POLITICS: PennAve

Senators call for songwriters to receive market-based compensation for their songs

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Congress,Music,Senate,Tennessee,PennAve,Sean Lengell,Lamar Alexander,Bob Corker,Orrin Hatch,Technology,Nashville

Three senior Senate Republicans introduced legislation Monday that would give songwriters more royalty money for their tunes.

The measure, cosponsored by Sens. Lamar Alexander and Bob Corker of Tennessee and Orrin Hatch of Utah, would remove government restrictions and allow songwriters to be compensated for the fair market value of their work.

The trio announced their bill Monday at the Bluebird Cafe in Nashville, Tenn., accompanied by songwriters Roxie Dean, Lee Thomas Miller, Tom Douglas and Rivers Rutherford.

"Italy has its art, Egypt has its pyramids, Napa Valley has its wines and Nashville has its songwriters," Alexander said. "Songwriters are the lifeblood of Music City, and their paychecks ought to be based on the fair market value of their songs -- so that when they write a hit heard around the world, you can see it in their billfolds."

Hatch, who has written songs in his spare time, said that since the music business is one of the "toughest industries out there," songwriters and composers shouldn’t have to accept "artificially low royalty rates" for their works.

"Allowing them to receive the fair market value for their songs is the right thing to do," he said.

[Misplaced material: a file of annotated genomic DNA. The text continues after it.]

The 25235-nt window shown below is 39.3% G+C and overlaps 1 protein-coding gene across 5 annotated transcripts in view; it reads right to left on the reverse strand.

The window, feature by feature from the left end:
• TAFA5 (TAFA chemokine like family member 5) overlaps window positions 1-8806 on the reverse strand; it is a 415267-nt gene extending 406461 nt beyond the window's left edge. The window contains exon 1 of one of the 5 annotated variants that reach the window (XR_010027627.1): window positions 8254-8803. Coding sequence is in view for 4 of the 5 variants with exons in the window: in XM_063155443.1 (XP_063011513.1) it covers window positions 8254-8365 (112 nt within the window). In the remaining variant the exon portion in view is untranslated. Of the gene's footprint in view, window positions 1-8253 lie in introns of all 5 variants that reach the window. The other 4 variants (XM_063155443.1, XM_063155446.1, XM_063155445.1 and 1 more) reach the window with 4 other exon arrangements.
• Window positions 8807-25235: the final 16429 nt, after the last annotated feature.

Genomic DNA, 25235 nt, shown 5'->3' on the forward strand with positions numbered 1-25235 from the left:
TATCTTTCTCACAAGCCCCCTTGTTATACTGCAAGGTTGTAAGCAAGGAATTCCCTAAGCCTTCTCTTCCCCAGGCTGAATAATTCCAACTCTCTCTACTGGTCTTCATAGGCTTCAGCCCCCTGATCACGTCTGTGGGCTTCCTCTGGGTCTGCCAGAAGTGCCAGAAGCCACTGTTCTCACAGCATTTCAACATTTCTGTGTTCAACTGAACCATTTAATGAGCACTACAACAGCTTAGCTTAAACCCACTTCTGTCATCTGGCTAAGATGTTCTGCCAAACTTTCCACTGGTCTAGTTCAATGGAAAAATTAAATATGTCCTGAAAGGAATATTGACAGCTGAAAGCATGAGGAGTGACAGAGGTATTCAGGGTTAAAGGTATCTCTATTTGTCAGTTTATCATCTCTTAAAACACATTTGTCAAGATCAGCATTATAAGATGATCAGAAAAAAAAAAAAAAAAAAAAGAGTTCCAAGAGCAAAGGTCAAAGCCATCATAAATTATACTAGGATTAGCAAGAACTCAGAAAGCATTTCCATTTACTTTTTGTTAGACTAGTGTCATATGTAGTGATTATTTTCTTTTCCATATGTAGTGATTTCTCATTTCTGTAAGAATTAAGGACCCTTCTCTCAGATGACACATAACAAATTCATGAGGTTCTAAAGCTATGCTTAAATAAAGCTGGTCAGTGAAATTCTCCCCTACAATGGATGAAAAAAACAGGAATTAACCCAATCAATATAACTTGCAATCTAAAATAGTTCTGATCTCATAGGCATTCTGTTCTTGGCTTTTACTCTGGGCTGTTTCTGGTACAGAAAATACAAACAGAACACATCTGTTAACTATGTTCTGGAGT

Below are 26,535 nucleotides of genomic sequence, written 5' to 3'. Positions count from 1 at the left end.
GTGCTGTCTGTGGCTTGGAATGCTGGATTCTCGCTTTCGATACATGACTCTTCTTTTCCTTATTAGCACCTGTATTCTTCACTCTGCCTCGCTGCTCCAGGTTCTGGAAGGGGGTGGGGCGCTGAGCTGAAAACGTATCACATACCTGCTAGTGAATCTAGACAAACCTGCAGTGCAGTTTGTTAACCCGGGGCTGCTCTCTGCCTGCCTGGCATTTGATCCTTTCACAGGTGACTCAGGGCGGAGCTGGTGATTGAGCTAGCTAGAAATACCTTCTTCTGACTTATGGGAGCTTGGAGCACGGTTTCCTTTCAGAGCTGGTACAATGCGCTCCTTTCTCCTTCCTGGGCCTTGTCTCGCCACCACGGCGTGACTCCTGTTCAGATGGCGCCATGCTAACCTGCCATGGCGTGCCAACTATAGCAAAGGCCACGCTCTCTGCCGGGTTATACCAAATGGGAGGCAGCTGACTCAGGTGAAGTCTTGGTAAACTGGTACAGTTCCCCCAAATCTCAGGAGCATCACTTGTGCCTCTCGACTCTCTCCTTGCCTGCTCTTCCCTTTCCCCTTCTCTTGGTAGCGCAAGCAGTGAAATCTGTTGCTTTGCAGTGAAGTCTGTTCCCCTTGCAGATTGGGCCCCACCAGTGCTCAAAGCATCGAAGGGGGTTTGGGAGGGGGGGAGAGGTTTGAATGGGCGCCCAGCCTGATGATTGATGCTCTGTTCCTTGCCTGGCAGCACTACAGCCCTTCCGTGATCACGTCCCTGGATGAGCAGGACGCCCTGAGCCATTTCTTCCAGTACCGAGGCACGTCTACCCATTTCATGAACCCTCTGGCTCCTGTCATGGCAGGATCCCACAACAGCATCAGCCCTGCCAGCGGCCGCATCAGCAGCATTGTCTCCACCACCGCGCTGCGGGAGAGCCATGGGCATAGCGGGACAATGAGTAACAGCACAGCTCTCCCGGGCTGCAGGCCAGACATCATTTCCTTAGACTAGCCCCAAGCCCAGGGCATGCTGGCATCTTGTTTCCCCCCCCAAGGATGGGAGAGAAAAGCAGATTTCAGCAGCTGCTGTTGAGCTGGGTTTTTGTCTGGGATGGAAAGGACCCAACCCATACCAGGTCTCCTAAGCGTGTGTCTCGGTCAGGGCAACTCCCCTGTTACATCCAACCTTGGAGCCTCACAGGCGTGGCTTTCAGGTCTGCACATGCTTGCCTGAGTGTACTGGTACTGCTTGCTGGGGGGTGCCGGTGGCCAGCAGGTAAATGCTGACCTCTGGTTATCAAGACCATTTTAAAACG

The measure would direct the Copyright Royalty Board to set compensation according to the fair market value when songs are sold, such as through music downloads over the Internet and CD purchases, replacing the current below-market standard.

It also would remove a federal law that narrows the scope of evidence the board may examine when asked to set songwriter compensation for when their song is played, such as in a restaurant or at a concert.

The rate of compensation that is set by the board has increased only 7 cents over 100 years, and is currently 9.1 cents per song, the senators said.

"As technology advances, it’s important we not forget the sometimes unsung heroes of the music industry — the songwriters — and modernize the way they are compensated for their talents," Corker said.

A similar House measure was introduced in February by Rep. Doug Collins, R-Ga.

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